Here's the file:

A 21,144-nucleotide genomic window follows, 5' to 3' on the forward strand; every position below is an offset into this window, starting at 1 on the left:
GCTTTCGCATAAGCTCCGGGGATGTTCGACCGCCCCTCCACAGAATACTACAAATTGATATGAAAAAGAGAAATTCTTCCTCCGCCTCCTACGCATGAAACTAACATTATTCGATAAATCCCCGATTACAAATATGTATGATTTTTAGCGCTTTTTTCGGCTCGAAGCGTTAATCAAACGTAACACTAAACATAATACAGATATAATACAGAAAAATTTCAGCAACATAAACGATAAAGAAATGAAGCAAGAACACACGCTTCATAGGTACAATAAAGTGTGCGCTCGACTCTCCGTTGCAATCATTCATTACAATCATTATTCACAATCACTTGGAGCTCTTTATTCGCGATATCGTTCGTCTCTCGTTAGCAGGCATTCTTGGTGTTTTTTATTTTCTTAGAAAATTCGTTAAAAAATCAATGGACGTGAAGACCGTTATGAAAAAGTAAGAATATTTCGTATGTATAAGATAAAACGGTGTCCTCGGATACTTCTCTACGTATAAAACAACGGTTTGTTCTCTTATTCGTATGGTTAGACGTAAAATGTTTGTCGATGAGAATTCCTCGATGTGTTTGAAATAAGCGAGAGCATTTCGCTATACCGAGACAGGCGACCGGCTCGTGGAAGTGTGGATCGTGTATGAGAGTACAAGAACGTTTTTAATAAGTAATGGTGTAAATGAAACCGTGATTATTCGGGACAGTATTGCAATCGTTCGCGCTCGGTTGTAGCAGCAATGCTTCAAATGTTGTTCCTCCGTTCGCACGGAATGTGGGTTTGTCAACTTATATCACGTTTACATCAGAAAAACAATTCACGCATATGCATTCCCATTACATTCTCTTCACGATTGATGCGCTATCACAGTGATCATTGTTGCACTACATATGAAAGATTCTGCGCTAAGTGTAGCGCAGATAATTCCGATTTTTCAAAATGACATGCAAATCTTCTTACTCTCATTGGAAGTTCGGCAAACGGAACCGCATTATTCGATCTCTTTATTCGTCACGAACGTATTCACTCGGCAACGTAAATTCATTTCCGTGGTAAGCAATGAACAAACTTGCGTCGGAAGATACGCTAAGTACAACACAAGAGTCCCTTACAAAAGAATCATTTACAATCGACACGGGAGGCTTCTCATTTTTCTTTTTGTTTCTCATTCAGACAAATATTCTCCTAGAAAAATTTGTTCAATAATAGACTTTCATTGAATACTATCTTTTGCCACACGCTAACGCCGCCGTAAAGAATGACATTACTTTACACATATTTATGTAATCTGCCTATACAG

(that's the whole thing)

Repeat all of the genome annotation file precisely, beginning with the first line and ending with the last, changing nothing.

A 21,144-nucleotide genomic window follows, 5' to 3' on the forward strand; every position below is an offset into this window, starting at 1 on the left:
GCTTTCGCATAAGCTCCGGGGATGTTCGACCGCCCCTCCACAGAATACTACAAATTGATATGAAAAAGAGAAATTCTTCCTCCGCCTCCTACGCATGAAACTAACATTATTCGATAAATCCCCGATTACAAATATGTATGATTTTTAGCGCTTTTTTCGGCTCGAAGCGTTAATCAAACGTAACACTAAACATAATACAGATATAATACAGAAAAATTTCAGCAACATAAACGATAAAGAAATGAAGCAAGAACACACGCTTCATAGGTACAATAAAGTGTGCGCTCGACTCTCCGTTGCAATCATTCATTACAATCATTATTCACAATCACTTGGAGCTCTTTATTCGCGATATCGTTCGTCTCTCGTTAGCAGGCATTCTTGGTGTTTTTTATTTTCTTAGAAAATTCGTTAAAAAATCAATGGACGTGAAGACCGTTATGAAAAAGTAAGAATATTTCGTATGTATAAGATAAAACGGTGTCCTCGGATACTTCTCTACGTATAAAACAACGGTTTGTTCTCTTATTCGTATGGTTAGACGTAAAATGTTTGTCGATGAGAATTCCTCGATGTGTTTGAAATAAGCGAGAGCATTTCGCTATACCGAGACAGGCGACCGGCTCGTGGAAGTGTGGATCGTGTATGAGAGTACAAGAACGTTTTTAATAAGTAATGGTGTAAATGAAACCGTGATTATTCGGGACAGTATTGCAATCGTTCGCGCTCGGTTGTAGCAGCAATGCTTCAAATGTTGTTCCTCCGTTCGCACGGAATGTGGGTTTGTCAACTTATATCACGTTTACATCAGAAAAACAATTCACGCATATGCATTCCCATTACATTCTCTTCACGATTGATGCGCTATCACAGTGATCATTGTTGCACTACATATGAAAGATTCTGCGCTAAGTGTAGCGCAGATAATTCCGATTTTTCAAAATGACATGCAAATCTTCTTACTCTCATTGGAAGTTCGGCAAACGGAACCGCATTATTCGATCTCTTTATTCGTCACGAACGTATTCACTCGGCAACGTAAATTCATTTCCGTGGTAAGCAATGAACAAACTTGCGTCGGAAGATACGCTAAGTACAACACAAGAGTCCCTTACAAAAGAATCATTTACAATCGACACGGGAGGCTTCTCATTTTTCTTTTTGTTTCTCATTCAGACAAATATTCTCCTAGAAAAATTTGTTCAATAATAGACTTTCATTGAATACTATCTTTTGCCACACGCTAACGCCGCCGTAAAGAATGACATTACTTTACACATATTTATGTAATCTGCCTATACAG